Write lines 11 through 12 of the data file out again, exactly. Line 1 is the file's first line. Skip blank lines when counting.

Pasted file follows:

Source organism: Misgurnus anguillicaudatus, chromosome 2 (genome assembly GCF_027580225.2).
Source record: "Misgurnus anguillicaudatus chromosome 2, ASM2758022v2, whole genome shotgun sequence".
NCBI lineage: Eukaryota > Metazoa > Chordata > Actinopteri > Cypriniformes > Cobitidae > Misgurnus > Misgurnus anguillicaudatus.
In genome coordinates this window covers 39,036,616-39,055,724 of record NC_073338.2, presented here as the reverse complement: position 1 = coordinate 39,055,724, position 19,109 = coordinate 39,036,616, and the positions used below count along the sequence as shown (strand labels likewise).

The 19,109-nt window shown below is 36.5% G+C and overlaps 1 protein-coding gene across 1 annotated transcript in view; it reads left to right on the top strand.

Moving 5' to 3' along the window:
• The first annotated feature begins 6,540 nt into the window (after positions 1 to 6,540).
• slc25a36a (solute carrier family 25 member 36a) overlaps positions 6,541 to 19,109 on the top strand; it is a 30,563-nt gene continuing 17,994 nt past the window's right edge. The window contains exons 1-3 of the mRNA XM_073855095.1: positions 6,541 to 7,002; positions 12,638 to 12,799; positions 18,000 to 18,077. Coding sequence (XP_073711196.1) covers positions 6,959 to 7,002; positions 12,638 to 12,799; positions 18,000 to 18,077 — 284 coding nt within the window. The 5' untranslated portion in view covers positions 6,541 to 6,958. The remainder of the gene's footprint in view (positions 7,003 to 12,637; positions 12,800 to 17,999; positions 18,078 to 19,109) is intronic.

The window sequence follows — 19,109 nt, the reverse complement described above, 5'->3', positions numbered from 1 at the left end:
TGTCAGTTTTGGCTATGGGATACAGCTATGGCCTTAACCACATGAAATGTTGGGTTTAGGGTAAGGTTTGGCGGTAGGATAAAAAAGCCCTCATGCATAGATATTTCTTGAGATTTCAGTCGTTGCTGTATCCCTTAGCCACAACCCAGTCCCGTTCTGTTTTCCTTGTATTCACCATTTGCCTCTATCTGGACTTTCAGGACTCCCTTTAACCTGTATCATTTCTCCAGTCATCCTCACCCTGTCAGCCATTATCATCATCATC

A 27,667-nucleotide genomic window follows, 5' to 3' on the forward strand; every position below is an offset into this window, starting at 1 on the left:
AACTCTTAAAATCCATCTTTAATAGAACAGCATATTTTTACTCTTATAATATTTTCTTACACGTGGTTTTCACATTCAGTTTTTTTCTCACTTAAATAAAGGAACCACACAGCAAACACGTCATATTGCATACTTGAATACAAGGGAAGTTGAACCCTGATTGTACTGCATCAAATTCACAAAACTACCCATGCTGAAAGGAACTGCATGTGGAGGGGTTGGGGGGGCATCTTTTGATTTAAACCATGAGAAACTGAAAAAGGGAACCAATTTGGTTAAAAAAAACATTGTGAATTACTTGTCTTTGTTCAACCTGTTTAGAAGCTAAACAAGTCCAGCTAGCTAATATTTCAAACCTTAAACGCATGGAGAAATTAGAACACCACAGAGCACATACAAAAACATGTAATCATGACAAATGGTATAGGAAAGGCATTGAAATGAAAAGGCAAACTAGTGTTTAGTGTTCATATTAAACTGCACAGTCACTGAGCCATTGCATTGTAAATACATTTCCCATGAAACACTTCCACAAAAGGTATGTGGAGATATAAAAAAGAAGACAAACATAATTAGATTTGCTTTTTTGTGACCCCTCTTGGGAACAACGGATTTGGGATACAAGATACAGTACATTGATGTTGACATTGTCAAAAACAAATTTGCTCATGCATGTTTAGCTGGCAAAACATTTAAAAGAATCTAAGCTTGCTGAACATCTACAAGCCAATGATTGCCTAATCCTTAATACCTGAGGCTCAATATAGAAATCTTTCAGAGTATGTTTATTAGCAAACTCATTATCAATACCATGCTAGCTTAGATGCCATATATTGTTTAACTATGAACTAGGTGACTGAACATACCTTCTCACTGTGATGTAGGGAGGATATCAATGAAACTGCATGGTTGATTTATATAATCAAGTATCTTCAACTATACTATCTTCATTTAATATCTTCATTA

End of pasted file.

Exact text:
A 27,667-nucleotide genomic window follows, 5' to 3' on the forward strand; every position below is an offset into this window, starting at 1 on the left:
AACTCTTAAAATCCATCTTTAATAGAACAGCATATTTTTACTCTTATAATATTTTCTTACACGTGGTTTTCACATTCAGTTTTTTTCTCACTTAAATAAAGGAACCACACAGCAAACACGTCATATTGCATACTTGAATACAAGGGAAGTTGAACCCTGATTGTACTGCATCAAATTCACAAAACTACCCATGCTGAAAGGAACTGCATGTGGAGGGGTTGGGGGGGCATCTTTTGATTTAAACCATGAGAAACTGAAAAAGGGAACCAATTTGGTTAAAAAAAACATTGTGAATTACTTGTCTTTGTTCAACCTGTTTAGAAGCTAAACAAGTCCAGCTAGCTAATATTTCAAACCTTAAACGCATGGAGAAATTAGAACACCACAGAGCACATACAAAAACATGTAATCATGACAAATGGTATAGGAAAGGCATTGAAATGAAAAGGCAAACTAGTGTTTAGTGTTCATATTAAACTGCACAGTCACTGAGCCATTGCATTGTAAATACATTTCCCATGAAACACTTCCACAAAAGGTATGTGGAGATATAAAAAAGAAGACAAACATAATTAGATTTGCTTTTTTGTGACCCCTCTTGGGAACAACGGATTTGGGATACAAGATACAGTACATTGATGTTGACATTGTCAAAAACAAATTTGCTCATGCATGTTTAGCTGGCAAAACATTTAAAAGAATCTAAGCTTGCTGAACATCTACAAGCCAATGATTGCCTAATCCTTAATACCTGAGGCTCAATATAGAAATCTTTCAGAGTATGTTTATTAGCAAACTCATTATCAATACCATGCTAGCTTAGATGCCATATATTGTTTAACTATGAACTAGGTGACTGAACATACCTTCTCACTGTGATGTAGGGAGGATATCAATGAAACTGCATGGTTGATTTATATAATCAAGTATCTTCAACTATACTATCTTCATTTAATATCTTCATTA